He honed his skills throughout his teen years, eventually joining a table tennis club at SUNY Stony Brook, where he and his teammates competed with other students at intercollegiate tournaments hosted at Princeton University.
After transferring to Rutgers, Chin helped revive the Rutgers Table Tennis Club and became its president. He trained one summer at Princeton after the university hired Chinese coach Shao Pei Zen to train the school’s team and he became a regular at the New Jersey Table Tennis club, where he remains on the Board of Directors. When Chin graduated from Rutgers, he took a job teaching English in China and began training at the Guangzhou Part-Time Sports Training School before returning to the states.
Chin has established FIT as the premier venue for college table tennis, if not all table tennis, in New York City. He serves as the NYC Region Director of the National Collegiate Table Tennis Association. Chin also continues to train around the world.
What do you expect out of your players?
I expect them to enjoy playing. I hope that they will continue playing after they leave college. Table Tennis is an organized sport, in which the general public can play tournaments organized by clubs across the country. I want them to appreciate that it is both a world and Olympic sport, and more than just a couple of people casually hitting a ball back and forth on a rainy afternoon in the basement.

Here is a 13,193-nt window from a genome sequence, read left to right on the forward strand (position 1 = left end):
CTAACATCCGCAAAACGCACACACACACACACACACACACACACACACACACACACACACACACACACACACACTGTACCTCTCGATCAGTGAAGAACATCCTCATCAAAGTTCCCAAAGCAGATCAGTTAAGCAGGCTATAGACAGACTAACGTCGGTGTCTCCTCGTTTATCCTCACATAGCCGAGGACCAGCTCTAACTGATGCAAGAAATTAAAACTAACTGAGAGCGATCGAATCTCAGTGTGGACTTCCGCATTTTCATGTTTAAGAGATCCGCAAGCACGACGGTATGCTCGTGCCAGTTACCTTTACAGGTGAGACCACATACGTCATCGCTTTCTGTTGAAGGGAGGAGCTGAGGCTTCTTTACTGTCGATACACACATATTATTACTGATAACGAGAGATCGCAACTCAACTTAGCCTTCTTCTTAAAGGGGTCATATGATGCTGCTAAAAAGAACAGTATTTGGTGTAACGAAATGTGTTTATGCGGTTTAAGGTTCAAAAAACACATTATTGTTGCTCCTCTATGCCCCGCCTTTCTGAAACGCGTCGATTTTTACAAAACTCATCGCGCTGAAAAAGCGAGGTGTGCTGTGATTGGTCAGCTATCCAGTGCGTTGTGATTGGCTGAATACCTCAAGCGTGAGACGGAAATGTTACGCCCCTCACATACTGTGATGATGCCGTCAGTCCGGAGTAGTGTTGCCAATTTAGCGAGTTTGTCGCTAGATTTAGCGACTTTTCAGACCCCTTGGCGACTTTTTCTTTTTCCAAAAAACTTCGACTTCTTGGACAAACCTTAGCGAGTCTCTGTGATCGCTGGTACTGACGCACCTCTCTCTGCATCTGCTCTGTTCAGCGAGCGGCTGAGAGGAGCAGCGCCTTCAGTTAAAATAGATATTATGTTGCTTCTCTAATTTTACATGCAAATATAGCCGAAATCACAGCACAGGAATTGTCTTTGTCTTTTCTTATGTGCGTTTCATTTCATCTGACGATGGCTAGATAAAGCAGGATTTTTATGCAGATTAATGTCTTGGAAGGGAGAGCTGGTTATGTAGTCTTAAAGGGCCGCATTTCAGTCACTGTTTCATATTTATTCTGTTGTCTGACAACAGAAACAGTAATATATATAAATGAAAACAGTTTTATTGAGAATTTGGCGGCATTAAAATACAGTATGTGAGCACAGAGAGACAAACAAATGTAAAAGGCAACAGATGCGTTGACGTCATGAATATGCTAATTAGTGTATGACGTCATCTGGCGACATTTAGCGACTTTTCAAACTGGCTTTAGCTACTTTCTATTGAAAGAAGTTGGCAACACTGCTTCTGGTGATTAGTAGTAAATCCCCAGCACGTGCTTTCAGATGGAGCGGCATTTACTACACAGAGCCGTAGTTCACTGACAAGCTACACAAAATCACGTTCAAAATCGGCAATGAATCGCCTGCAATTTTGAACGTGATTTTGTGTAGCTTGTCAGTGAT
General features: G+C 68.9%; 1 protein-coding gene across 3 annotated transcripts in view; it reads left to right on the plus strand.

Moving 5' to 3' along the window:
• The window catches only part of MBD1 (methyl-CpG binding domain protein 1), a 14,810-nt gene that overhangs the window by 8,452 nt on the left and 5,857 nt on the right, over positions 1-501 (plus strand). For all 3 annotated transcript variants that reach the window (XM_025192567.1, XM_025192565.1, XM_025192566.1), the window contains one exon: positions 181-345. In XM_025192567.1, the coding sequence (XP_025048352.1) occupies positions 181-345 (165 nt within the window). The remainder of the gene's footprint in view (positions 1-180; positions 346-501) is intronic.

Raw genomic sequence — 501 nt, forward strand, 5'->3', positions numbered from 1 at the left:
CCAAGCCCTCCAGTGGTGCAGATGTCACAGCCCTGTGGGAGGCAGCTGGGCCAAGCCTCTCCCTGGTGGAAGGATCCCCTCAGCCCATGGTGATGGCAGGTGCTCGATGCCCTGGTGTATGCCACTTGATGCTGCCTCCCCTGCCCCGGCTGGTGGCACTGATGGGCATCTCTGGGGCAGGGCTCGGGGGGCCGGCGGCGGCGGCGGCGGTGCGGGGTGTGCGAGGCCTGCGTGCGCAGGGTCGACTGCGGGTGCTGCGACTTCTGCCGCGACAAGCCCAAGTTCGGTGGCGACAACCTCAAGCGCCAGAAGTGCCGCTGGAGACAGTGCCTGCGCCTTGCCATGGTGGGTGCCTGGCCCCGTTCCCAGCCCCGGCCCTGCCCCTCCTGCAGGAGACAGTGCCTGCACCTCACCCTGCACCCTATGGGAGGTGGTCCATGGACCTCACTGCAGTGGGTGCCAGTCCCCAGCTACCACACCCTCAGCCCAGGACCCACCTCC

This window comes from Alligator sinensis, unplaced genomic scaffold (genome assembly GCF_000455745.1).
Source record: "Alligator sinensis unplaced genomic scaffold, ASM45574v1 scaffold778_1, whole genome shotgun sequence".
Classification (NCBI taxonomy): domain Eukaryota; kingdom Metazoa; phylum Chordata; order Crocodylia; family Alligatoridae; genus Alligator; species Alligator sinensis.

How do you determine the of selection of players during tryouts?
This is open team. There is both a recreational sport component as well as a varsity competitive component. Whoever comes down and wants to play can play. It is out of the general group that plays the tournaments. They don't have to be the best, but if they have shown dedication and enjoy playing, those things are more important.
How would you describe the team's atmosphere?
It varies from year to year. Some years we have some pretty good players and some years we have beginners. Some semesters the students are loaded down by work and some semesters they always come. But whatever the case is, the tables are busy and there is lots of "buzz" about table tennis.
Assistant Coach Olga was born and raised in Estonia, part of former Soviet Union. She began playing table tennis at the age of 9 and was promoted to an advanced training group after just three years. Her public table tennis club took part in both national and international tournaments. When the Soviet Union collapsed, the public club was closed and she was forced to stop playing.
After graduating from college, she moved to the United States and looked for a table tennis club in New York City. That’s when she met Wayne Chin, who invited her assist him at FIT.